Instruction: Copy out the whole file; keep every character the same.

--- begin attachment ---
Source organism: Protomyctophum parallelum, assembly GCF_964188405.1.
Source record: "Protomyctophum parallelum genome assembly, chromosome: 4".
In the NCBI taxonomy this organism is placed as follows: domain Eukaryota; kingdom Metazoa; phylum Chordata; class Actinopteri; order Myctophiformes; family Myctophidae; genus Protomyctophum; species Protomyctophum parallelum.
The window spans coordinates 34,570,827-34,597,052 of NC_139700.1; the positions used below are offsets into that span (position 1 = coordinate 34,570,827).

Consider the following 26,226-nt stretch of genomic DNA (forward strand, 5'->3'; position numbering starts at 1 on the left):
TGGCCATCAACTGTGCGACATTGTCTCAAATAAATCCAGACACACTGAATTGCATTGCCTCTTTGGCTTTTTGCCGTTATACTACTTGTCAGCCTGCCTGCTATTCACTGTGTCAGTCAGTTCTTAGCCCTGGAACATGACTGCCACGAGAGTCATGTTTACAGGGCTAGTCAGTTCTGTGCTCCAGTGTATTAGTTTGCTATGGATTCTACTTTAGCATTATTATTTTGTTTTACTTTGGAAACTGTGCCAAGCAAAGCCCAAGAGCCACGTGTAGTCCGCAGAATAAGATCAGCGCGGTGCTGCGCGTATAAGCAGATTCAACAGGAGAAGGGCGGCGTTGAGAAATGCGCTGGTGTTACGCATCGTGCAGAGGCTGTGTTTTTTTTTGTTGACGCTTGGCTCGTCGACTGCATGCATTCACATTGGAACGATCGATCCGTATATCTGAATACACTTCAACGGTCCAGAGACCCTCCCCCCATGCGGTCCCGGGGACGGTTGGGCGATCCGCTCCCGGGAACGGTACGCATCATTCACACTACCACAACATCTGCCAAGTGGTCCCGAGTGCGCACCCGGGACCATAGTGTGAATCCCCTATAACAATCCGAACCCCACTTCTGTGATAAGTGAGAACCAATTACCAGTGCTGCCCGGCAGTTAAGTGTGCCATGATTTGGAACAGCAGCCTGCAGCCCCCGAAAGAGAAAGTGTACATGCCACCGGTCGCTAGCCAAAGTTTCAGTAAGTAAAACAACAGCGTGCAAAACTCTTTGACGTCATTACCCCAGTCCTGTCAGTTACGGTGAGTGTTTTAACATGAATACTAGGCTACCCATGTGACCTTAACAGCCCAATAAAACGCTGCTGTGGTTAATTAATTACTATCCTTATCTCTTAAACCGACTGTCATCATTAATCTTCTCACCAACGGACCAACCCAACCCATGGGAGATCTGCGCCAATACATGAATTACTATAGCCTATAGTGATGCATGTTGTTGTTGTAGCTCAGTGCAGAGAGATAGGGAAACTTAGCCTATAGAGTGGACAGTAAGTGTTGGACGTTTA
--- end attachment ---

Source organism: Protomyctophum parallelum, assembly GCF_964188405.1.
Source record: "Protomyctophum parallelum genome assembly, chromosome: 4".
In the NCBI taxonomy this organism is placed as follows: domain Eukaryota; kingdom Metazoa; phylum Chordata; class Actinopteri; order Myctophiformes; family Myctophidae; genus Protomyctophum; species Protomyctophum parallelum.
The window spans coordinates 34,570,827-34,597,052 of NC_139700.1; the positions used below are offsets into that span (position 1 = coordinate 34,570,827).

Consider the following 26,226-nt stretch of genomic DNA (forward strand, 5'->3'; position numbering starts at 1 on the left):
TGGCCATCAACTGTGCGACATTGTCTCAAATAAATCCAGACACACTGAATTGCATTGCCTCTTTGGCTTTTTGCCGTTATACTACTTGTCAGCCTGCCTGCTATTCACTGTGTCAGTCAGTTCTTAGCCCTGGAACATGACTGCCACGAGAGTCATGTTTACAGGGCTAGTCAGTTCTGTGCTCCAGTGTATTAGTTTGCTATGGATTCTACTTTAGCATTATTATTTTGTTTTACTTTGGAAACTGTGCCAAGCAAAGCCCAAGAGCCACGTGTAGTCCGCAGAATAAGATCAGCGCGGTGCTGCGCGTATAAGCAGATTCAACAGGAGAAGGGCGGCGTTGAGAAATGCGCTGGTGTTACGCATCGTGCAGAGGCTGTGTTTTTTTTTGTTGACGCTTGGCTCGTCGACTGCATGCATTCACATTGGAACGATCGATCCGTATATCTGAATACACTTCAACGGTCCAGAGACCCTCCCCCCATGCGGTCCCGGGGACGGTTGGGCGATCCGCTCCCGGGAACGGTACGCATCATTCACACTACCACAACATCTGCCAAGTGGTCCCGAGTGCGCACCCGGGACCATAGTGTGAATCCCCTATAACAATCCGAACCCCACTTCTGTGATAAGTGAGAACCAATTACCAGTGCTGCCCGGCAGTTAAGTGTGCCATGATTTGGAACAGCAGCCTGCAGCCCCCGAAAGAGAAAGTGTACATGCCACCGGTCGCTAGCCAAAGTTTCAGTAAGTAAAACAACAGCGTGCAAAACTCTTTGACGTCATTACCCCAGTCCTGTCAGTTACGGTGAGTGTTTTAACATGAATACTAGGCTACCCATGTGACCTTAACAGCCCAATAAAACGCTGCTGTGGTTAATTAATTACTATCCTTATCTCTTAAACCGACTGTCATCATTAATCTTCTCACCAACGGACCAACCCAACCCATGGGAGATCTGCGCCAATACATGAATTACTATAGCCTATAGTGATGCATGTTGTTGTTGTAGCTCAGTGCAGAGAGATAGGGAAACTTAGCCTATAGAGTGGACAGTAAGTGTTGGACGTTTA